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Beefs and Beliefs

Prognosticators Optimistic For Low-Cost Corn And Pricey Cattle

Barring unforeseen wrecks, economists think corn could stay low and cattle relatively high until 2020.

 

I've been working this week on a roundup of some of the top economic consultants for my November edition of Beef Producer and decided to share them with you here in my blog.

Most of these folks think corn and other feedstuffs could stay comparatively low-priced and that cattle should stay relatively high until near the end of the decade.

Dan Basse of AgResource Co. in Chicago said recently that corn prices should be in the range of $3-4 for seven years or possibly more. Basse also said fed-cattle prices should peak this fall but are likely to remain strong for five to seven years.

Basse said the corn price will be depressed for several years by a combination of a mature biofuel market, lower demand from the livestock sector, and the lowest US export share on record for a non-drought year -- that's assuming no more droughts.

Derrell Peel, Oklahoma State University livestock economist, thinks cattle prices have every opportunity to remain high, barring a black swan event or overall downturn in the economy.

"Looking at the 18 years it took to get into this thing, there's no way we wreck this ourselves very fast," Peel said recently. "I don't think there's any way we can produce ourselves into lower prices much before the end of the decade."

We've taken more than 3 million cows out of the national herd over that time frame and we all know how time-consuming it is to replace them, Peel added.

Scott Brown, an economics professor at the University of Missouri, noted recently that demand for the top-quality beef products, particularly top-grade Choice and Prime branded beef, is still increasing. Brown added that the demand for Select-graded beef is declining.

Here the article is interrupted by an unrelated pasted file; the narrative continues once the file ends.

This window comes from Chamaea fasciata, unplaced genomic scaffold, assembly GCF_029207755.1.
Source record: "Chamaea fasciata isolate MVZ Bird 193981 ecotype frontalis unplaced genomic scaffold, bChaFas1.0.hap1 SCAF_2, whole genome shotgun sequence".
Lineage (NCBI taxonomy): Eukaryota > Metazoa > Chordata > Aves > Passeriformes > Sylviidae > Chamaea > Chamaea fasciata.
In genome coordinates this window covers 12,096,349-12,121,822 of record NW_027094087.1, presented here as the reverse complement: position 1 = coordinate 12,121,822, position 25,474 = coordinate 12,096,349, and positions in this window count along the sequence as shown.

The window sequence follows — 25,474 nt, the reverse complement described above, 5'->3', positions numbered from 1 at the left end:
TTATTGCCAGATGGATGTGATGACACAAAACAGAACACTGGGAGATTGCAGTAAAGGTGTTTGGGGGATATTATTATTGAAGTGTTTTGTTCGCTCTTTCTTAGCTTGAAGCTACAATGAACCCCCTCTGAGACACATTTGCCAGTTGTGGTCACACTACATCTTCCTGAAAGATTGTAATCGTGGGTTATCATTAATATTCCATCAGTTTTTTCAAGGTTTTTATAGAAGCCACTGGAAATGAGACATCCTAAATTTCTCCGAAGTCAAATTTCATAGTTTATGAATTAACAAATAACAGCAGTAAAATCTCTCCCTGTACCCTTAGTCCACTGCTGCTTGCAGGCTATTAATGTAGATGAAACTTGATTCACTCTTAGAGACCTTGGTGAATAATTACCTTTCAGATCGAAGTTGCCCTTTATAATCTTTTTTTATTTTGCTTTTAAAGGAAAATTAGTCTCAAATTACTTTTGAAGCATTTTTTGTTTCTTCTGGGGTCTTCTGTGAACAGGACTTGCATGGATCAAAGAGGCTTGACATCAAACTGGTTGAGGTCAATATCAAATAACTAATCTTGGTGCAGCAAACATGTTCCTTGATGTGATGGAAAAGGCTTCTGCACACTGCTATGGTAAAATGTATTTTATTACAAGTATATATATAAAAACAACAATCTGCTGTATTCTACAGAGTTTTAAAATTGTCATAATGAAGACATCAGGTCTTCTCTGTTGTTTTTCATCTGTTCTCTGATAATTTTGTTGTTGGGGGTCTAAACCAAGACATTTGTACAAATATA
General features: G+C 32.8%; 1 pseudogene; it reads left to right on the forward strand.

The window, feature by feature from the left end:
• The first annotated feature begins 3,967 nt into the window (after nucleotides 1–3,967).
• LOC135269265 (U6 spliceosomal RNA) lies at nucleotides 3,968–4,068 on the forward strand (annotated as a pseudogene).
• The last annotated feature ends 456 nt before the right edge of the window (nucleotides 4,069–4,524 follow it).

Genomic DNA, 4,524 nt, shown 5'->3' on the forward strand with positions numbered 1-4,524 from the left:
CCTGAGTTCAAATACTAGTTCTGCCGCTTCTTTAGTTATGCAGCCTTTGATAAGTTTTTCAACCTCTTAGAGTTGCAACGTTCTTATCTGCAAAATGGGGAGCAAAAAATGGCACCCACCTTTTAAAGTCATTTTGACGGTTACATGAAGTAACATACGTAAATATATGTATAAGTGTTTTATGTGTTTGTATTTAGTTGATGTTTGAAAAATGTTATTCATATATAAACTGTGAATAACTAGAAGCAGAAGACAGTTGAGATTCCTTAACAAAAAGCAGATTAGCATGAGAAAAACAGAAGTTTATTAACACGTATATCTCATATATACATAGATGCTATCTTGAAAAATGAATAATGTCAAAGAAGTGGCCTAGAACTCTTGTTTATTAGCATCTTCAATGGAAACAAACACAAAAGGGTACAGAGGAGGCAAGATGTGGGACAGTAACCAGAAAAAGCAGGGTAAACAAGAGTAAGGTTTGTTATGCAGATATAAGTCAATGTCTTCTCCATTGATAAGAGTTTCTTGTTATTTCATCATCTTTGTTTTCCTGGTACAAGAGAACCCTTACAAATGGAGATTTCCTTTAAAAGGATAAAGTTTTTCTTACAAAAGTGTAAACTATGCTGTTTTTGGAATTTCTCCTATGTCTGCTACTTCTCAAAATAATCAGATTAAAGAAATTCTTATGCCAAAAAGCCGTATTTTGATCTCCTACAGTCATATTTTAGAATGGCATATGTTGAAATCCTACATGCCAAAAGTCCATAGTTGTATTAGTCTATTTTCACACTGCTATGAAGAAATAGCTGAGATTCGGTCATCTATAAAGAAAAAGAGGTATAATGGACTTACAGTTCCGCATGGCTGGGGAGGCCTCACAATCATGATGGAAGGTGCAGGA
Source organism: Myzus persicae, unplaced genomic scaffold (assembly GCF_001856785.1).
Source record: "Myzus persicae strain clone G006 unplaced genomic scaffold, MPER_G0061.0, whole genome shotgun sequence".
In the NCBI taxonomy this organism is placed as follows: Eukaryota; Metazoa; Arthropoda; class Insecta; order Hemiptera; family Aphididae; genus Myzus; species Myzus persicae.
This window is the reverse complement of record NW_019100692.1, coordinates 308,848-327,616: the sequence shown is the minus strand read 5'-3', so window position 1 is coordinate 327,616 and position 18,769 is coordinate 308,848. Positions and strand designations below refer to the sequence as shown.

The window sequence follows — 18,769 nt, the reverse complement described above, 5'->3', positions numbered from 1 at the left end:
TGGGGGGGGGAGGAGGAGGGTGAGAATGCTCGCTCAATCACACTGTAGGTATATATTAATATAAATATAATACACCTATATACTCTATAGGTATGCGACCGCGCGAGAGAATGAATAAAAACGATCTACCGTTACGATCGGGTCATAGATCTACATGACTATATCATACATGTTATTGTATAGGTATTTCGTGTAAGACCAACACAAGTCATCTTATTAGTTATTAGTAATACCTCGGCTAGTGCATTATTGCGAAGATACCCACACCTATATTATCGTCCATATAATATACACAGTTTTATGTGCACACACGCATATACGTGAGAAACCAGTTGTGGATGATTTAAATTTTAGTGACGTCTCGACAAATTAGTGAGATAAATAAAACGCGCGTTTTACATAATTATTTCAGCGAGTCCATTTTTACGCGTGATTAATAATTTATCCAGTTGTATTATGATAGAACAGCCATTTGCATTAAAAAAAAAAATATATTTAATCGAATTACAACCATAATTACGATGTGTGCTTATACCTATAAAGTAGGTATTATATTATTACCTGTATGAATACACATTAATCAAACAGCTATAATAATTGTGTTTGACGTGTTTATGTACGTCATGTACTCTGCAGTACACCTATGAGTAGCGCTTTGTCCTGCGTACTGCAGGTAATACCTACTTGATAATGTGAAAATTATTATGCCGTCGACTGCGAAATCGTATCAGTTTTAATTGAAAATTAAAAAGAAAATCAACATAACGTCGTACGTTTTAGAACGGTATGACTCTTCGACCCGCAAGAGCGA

He also said his studies show chicken and pork are better substitutes from the retail meat case for Select beef than for Prime and Choice beef, and said likely this applies to middle and lower-income consumers.

He said data he generated on demand elasticity show the Prime market and perhaps the Choice market have room to grow.

"If that continues, what do we need 10 years from now?" he asked. "More Prime product out there, less Select product out there."

"I think we’re going to continue to see weights go up. Why would we not when we have the opportunity to continue to feed very cheap corn I think that increases the number of cattle that will likely grade Prime as well or upper Choice," he said.

Of course, this still fits fairly well with the "hamburger nation" concept Bill Helming, a private consultant and economist from the Kansas City area, has been espousing for more than 20 years.

Helming, has repeatedly warned that whole-muscle beef consumption is declining steadily while ground beef consumption is increasing at an equal rate.

In a recent newsletter to his clients, Helming made similar near-term predictions to other leading economists, including a belief that beef prices will peak sometime this fall.

The difference is that Helming has been noting for some time that we are in a modern-day depression, with more to come as the unprecedented debt problems at government, private and corporate levels must be unwound. Those are his long-term predictions.

In the short run, however, Helming told his clients to expect new-crop corn prices averaging in the lower end of the $3.45 to $4.05 per bushel price range and that beef prices will peak soon and begin sliding down.

He said, "From this point forward, the price of feeder cattle is going up faster than corn prices are going down. This reality will very likely continue in the months ahead. At the same time fed-cattle prices will likely not go much higher and will stabilize and start actually declining within the next 12 months."

Basse added that in late August rail transportation problems, together with expectations for a record corn crop were pushing cash corn down close to $2 per bushel in North Dakota.

“You have to manage risk,” Basse warned. He said last year the average per-hundredweight price fluctuation in the fed-cattle market was $17 per hundred, compared with $25.40 already in 2014. He said beef producers should expect $25 to $35 price swings going forward.

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